By Ian Perrotta
As far as documentaries go, the film on Hamtramck’s own Art “Pinky” Deras was a grand slam.
On Monday (Aug. 23) the premier of “The Legend of Pinky Deras: The Greatest Little-Leaguer There Ever Was” was shown at the Hamtramck High School Community Center to a packed crowd. Among those in attendance were Deras himself, as well as several former teammates including ex-Major League player Tom Paciorek.
The film was produced by Brian Kruger and Buddy Moorehouse and is being released by Michigan-based Stunt3 Multimedia’s Blue Hammer Films. It tells Deras’ tale from his Little League days through his retirement from the Warren Police Department.
Incredibly, the story of Deras’ remarkable ability was one that almost wasn’t told. Kruger originally found out about Deras while doing research for a documentary on one of the first girls to play Little League ball. After speaking with a Little League official, he casually asked if there was a Hall of Fame. The response was a definite no – “it would be a nightmare dealing with parents” – but the official did say that if there was one, it would start with Pinky Deras.
Intrigued by the official’s comment, Kruger decided to find out more about this player from his own backyard. To his amazement, he found nothing that documented the young Deras’ brilliant career despite his dominating performances with the much heralded team from Hamtramck.
“The Hamtramck team from that era has always been sort of a mythical team in Michigan history,” said Kruger. “We thought there would be lots of info and things on Pinky, but we were shocked to find out there wasn’t anything.”
Now, there is. Thanks to some research by Kevin Deras (Pinky’s son) that unearthed some old 16mm reels of the 1959 Little League World Series game, as well as images from the Hamtramck Historical Commission and interviews with several players from the ’59 and ’61 teams, the multimedia-enhanced story of Pinky Deras can finally be told.
The documentary begins on the ball fields of Hamtramck, where a young player was making waves with his incredible size and talent. Six feet tall and 135 pounds at the age of 12, the legend of Pinky Deras was already spreading by the time the Hamtramck team made it to Williamsport, Pennsylvania to play the final three games of the Little League World Series.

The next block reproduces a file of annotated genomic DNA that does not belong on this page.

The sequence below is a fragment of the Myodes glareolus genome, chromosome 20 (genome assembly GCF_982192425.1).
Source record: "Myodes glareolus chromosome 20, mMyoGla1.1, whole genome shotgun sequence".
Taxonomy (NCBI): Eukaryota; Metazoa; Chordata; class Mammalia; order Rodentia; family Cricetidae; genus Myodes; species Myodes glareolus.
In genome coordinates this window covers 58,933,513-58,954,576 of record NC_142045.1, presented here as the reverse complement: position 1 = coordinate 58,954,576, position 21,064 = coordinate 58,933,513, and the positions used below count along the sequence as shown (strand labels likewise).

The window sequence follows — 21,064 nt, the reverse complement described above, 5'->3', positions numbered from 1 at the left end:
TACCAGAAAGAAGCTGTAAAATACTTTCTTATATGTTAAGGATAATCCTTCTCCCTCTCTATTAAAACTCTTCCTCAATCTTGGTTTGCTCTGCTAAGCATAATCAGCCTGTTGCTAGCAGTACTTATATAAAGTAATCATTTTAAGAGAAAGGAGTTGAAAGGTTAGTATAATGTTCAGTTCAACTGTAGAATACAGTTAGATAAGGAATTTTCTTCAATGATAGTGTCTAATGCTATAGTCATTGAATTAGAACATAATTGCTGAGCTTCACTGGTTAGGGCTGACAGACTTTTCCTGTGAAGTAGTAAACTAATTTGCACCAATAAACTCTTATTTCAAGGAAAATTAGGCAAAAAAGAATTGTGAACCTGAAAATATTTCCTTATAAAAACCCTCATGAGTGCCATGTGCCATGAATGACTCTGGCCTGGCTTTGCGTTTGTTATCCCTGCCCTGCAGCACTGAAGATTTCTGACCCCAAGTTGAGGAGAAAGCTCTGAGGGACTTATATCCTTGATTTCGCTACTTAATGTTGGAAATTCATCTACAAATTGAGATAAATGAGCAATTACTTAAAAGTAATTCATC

In those days, there was no second chance at glory. Teams had to win 13 games in a row to be crowned champions. Luckily for Hamtramck, during the season Deras went 18-0, pitching 16 shutouts and 10 no-hitters while striking out 298 players in 108 innings. His dominance also extended behind the plate, where he hit .641 with 33 home runs and 112 RBIs. Led by Deras, Hamtramck was the team to beat.
Fortunately for Hamtramck, Deras was on their team. In the ’59 World Series, he guided them to a 12-0 victory over a team from Auburn, California, and in 1961 he helped defeat a team from San Antonio, Texas 1-0 in the bottom of the 10th inning.
“When you drive into Hamtramck and see the signs for the ’59 and ’61 teams – those things could have never been accomplished without Pinky Deras,” says Paciorek.
After his Little and Pony League career, Deras went on to become a successful high school athlete, starring in football and basketball as well as baseball. With such natural talent and ability, he was offered a scholarship to play quarterback for Michigan State. However, by that time he had been offered an $80,000 signing bonus to play baseball for the St. Louis Cardinals. Due to economic circumstances, out of what he says was necessity, he chose to take the money.
Despite his early athletic success, Deras’ career in the major league failed to materialize. After five minor league seasons and with the threat of the draft looming, he joined the Army Reserve in 1968. He fulfilled his military obligations and returned to Hamtramck, but not to baseball. Tired of the pressure and expectations that came with playing ball, he instead became a police officer in Warren, serving for 30 years before retiring in 2001.
These days, Deras is back in Little League baseball, but this time as a father watching and cheering on his own son. And although he was once at odds with his past life of greatness – at one point he threw away all memorabilia related to his Little League glory days – he has now made peace with all that happened.
At Monday’s premier, he was the same old Pinky that everyone remembered. Standing among his former teammates as they reminisced about the past, he remained humble and soft-spoken about his accomplishments. He politely posed for pictures and signed autographs, graciously accepting his moment in the limelight.
“It’s a special day,” he said. “When you think back, that Little League has been going on since 1946 or so, for someone to recognize me as the greatest player of all time, it’s really something. Now, I don’t know if I deserve that title, but I’ll take it.”
A 30-minute version of “The Legend of Pinky Deras: The Greatest Little-Leaguer There Ever Was” will be shown at 1 p.m. Sunday, Aug. 29, on WXYZ (Channel 7). For a DVD copy of the full 42-minute documentary –including the broadcast of the 1959 Championship Game between Hamtramck and Auburn, Calif., as well as a CD of photos and newspaper clippings – visit www.stunt3.com. Copies are $29.95, which includes shipping and handling.